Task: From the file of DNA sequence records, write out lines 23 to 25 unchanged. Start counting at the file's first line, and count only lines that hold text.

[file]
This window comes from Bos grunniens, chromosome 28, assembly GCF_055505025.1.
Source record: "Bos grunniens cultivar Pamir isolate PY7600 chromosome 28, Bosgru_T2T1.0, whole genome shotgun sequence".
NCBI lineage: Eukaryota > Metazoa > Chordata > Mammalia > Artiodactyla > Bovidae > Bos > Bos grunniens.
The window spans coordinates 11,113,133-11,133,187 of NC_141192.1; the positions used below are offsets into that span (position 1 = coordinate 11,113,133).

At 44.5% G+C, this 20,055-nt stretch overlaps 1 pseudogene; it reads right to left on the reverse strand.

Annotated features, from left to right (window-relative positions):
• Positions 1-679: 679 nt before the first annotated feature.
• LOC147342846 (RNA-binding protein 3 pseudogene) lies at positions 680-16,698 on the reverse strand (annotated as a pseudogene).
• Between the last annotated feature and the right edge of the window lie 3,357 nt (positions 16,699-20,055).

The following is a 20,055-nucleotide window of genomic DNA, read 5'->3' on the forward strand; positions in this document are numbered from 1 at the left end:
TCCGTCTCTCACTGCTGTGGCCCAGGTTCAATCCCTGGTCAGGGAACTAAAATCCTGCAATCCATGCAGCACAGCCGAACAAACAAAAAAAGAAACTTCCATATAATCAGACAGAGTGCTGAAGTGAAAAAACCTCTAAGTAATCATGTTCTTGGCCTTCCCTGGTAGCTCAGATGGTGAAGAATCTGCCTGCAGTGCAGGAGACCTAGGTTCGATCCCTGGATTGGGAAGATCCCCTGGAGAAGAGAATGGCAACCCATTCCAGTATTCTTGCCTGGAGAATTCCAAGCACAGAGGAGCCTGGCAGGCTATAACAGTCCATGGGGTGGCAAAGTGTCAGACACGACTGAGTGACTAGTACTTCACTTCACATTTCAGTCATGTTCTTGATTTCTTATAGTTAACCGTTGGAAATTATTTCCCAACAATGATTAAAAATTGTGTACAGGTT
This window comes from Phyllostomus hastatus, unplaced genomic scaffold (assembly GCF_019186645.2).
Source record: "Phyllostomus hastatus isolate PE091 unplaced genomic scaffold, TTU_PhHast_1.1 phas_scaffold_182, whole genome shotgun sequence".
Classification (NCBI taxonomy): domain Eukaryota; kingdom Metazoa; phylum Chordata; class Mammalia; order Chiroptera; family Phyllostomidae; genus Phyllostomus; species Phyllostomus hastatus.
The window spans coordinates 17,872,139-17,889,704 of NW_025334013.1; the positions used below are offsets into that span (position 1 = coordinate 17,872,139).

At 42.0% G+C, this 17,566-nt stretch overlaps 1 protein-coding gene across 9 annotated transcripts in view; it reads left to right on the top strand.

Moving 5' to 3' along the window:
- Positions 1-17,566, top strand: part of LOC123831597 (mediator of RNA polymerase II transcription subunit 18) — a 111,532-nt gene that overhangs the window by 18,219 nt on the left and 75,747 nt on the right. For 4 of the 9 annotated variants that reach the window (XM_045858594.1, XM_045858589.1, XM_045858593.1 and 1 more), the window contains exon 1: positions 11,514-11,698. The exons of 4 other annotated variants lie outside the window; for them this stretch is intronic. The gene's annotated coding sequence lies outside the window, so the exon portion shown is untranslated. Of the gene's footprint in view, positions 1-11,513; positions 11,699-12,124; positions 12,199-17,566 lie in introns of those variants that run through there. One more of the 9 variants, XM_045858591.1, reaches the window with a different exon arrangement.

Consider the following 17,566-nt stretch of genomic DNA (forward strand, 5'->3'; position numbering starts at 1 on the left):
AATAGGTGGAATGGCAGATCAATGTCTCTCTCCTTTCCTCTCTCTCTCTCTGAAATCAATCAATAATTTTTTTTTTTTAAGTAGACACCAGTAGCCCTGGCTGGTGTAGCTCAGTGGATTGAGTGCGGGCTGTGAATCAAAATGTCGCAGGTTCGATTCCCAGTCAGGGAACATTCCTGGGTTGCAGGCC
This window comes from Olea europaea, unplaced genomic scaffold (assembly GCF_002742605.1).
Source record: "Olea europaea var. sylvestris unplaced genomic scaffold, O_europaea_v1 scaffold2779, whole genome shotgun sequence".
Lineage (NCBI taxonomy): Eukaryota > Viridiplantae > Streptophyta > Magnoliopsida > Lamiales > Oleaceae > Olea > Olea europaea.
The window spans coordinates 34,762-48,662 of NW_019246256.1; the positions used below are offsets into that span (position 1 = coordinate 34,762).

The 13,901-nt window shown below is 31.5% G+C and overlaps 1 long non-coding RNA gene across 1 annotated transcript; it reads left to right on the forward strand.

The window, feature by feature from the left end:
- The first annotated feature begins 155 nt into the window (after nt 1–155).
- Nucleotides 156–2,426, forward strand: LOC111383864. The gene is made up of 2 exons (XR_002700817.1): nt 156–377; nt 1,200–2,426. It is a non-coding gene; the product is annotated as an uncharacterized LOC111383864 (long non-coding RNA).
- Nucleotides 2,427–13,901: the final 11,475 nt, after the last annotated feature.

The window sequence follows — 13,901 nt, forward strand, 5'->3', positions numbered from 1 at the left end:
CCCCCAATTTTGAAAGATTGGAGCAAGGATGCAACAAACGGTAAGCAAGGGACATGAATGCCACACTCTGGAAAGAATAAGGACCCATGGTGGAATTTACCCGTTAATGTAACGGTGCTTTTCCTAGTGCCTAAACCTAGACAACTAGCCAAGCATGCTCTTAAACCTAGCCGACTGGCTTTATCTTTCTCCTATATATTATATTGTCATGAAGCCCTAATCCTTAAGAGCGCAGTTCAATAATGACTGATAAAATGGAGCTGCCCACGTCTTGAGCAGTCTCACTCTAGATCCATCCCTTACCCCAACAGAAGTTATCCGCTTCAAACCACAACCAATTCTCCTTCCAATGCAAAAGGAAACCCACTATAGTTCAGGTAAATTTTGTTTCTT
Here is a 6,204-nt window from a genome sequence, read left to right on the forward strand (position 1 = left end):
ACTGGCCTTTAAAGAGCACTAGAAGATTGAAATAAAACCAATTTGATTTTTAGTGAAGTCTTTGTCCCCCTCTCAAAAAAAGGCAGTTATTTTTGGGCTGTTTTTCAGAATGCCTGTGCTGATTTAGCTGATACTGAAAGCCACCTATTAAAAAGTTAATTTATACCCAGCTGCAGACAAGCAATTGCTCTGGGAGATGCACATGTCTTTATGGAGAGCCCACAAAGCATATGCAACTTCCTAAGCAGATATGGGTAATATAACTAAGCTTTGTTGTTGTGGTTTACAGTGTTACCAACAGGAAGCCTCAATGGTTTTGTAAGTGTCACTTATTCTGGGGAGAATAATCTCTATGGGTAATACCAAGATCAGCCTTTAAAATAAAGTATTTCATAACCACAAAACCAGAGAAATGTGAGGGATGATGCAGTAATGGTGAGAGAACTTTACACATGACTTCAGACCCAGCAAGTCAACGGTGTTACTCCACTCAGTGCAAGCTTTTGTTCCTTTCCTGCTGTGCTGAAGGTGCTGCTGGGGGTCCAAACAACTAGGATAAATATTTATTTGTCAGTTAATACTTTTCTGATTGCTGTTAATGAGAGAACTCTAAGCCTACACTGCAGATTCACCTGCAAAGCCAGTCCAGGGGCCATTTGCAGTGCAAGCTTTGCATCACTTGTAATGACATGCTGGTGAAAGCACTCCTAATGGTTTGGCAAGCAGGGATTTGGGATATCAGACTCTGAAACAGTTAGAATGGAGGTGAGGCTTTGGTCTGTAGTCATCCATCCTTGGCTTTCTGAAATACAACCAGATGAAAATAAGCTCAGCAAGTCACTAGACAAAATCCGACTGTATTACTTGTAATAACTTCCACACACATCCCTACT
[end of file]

Lineage (NCBI taxonomy): Eukaryota > Viridiplantae > Streptophyta > Magnoliopsida > Lamiales > Oleaceae > Olea > Olea europaea.
The window spans coordinates 34,762-48,662 of NW_019246256.1; the positions used below are offsets into that span (position 1 = coordinate 34,762).

The 13,901-nt window shown below is 31.5% G+C and overlaps 1 long non-coding RNA gene across 1 annotated transcript; it reads left to right on the forward strand.